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Tuesday, December 27, 2011

Can People, Cultures, Societies Really Change?

As you know, I'm very doubtful about the chances of Israel having anything resembling true peace with the Arabs.  The hate, violence, antidemocratic culture and values are too ingrained in the minds and hearts of the Arabs in the Middle-East.  I'm a realist, a pragmatist and yes, also a victim of Arab terrorism.

The recent attempt of the United States to turn Iraq into a western-style democracy would be humorous if it wasn't such a tragic, dangerous and violent situation.  What can I say besides, "I told you so."  It's all so obvious and predictable.

It will take many generations and determination by the Iraqis (and other Arabs here) themselves to change their mind-sets, values and ways of doing things.

There's an interesting article in The New York Times and its International Herald Tribune about how Bill Keller followed a number of families in Moscow from the end of the USSR until today, Putin's Children.  These families were given a chance for a new life and new home, sharing the construction and building their own apartment house.  The results, where they are today, don't surprise me.

I know many former residents/citizens of the USSR who made aliyah to Israel.  They came with nothing other than determination to succeed, and succeed they did.  After barely twenty years, two decades here in Israel, most live on a much higher standard of living than I do.  Their main aim was to improve their lives and their children's lives and they certainly did.  They learned how to work the system better than I or even my children can ever know.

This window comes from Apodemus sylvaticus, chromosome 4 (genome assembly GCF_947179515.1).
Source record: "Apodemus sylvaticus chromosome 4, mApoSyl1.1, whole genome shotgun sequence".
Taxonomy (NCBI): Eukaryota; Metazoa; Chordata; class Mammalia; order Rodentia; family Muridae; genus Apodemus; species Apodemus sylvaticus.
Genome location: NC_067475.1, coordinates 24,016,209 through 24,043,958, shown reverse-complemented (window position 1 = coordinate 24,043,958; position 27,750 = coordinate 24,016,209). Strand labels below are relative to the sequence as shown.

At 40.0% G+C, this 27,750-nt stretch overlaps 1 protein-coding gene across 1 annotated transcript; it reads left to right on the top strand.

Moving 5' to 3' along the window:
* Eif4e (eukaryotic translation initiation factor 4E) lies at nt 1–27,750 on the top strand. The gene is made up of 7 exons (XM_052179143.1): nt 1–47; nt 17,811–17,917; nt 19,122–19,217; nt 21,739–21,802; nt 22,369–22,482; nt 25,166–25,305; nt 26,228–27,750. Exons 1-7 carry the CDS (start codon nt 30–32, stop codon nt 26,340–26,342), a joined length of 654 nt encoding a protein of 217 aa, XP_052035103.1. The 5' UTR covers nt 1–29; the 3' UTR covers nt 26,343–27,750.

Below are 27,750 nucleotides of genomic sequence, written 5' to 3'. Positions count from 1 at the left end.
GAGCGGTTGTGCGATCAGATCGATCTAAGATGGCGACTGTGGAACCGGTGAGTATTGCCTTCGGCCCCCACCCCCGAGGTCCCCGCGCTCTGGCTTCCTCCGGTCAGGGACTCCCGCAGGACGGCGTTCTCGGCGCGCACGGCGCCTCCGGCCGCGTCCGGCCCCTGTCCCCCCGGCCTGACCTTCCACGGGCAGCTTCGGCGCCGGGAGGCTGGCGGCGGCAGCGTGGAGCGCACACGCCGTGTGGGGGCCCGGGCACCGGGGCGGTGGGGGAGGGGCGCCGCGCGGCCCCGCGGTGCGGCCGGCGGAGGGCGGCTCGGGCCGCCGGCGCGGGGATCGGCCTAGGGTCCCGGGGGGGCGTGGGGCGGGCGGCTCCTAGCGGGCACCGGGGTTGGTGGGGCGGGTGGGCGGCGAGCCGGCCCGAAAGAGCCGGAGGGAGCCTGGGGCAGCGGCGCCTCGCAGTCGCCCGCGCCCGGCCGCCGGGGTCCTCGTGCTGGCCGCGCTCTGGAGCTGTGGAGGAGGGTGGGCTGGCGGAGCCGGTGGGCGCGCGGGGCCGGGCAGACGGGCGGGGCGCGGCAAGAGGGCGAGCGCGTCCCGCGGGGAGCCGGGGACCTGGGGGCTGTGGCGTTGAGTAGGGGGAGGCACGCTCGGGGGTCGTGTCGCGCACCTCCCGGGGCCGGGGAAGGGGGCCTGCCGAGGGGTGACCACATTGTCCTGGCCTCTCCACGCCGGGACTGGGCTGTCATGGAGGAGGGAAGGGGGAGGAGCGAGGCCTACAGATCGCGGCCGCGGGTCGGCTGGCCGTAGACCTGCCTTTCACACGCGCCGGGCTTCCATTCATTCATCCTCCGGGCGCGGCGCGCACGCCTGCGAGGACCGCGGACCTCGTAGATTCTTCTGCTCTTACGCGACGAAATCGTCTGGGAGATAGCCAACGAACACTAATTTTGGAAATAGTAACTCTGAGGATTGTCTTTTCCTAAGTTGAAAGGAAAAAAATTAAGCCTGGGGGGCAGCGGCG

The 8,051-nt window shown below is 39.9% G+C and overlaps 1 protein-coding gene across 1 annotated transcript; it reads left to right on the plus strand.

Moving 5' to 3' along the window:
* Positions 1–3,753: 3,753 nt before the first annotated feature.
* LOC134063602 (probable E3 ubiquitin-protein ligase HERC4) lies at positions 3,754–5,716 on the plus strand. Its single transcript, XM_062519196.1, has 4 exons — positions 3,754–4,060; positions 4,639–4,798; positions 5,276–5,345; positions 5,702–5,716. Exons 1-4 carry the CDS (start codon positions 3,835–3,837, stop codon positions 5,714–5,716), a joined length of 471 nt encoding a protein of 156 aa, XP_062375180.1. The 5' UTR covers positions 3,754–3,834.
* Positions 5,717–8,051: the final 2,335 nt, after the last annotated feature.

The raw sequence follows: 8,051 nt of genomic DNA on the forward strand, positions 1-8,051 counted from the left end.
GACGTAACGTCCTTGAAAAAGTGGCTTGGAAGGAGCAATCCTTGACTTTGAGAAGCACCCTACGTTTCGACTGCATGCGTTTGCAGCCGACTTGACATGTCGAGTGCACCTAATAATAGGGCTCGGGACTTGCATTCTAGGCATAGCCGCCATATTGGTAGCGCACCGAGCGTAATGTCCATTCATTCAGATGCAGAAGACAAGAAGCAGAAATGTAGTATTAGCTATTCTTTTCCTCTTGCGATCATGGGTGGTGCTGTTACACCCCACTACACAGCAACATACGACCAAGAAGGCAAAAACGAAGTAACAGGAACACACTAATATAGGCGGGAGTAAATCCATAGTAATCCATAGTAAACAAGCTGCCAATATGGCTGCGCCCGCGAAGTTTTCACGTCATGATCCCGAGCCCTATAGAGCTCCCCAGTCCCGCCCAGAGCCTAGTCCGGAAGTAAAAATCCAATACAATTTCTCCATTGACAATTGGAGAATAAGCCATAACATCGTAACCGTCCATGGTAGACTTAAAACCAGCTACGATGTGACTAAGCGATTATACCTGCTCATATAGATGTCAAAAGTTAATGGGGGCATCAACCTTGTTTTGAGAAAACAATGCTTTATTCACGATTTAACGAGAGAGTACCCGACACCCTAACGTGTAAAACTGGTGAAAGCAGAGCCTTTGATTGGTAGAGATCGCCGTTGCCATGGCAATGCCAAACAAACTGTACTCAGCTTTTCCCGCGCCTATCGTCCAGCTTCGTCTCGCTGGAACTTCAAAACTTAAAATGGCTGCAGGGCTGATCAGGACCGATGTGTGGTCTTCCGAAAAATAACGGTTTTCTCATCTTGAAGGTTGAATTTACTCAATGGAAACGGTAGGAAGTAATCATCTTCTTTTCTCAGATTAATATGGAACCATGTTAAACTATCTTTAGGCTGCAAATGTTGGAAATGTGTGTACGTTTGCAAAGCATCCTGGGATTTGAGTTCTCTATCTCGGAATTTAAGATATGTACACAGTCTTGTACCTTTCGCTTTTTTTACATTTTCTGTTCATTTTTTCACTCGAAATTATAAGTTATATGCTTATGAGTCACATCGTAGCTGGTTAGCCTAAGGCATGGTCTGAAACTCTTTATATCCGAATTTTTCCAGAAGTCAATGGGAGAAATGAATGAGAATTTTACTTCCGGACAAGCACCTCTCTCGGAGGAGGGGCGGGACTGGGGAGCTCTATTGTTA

Some also had aims besides the materialistic ones.  Those who live here in Shiloh enjoy its spiritual benefits as Torah observant Jews.  I could easily see parallels, similarities in the stories Keller tells in his article with the olim immigrants who came here.

One thing for sure is that no other immigrant group succeeded to advance more quickly in every aspect of Israeli society than those from the FSU, whether academic, cultural, financial, political, religious and more.

2 comments:

Anonymous said...

the integration of the russian olim is one of the unsung miracles of israel.
i only hope that with a little more time govt telephones will not have a 'for russian press 1' option...

Batya said...

The secret is based on two things, their motivation and their hard work.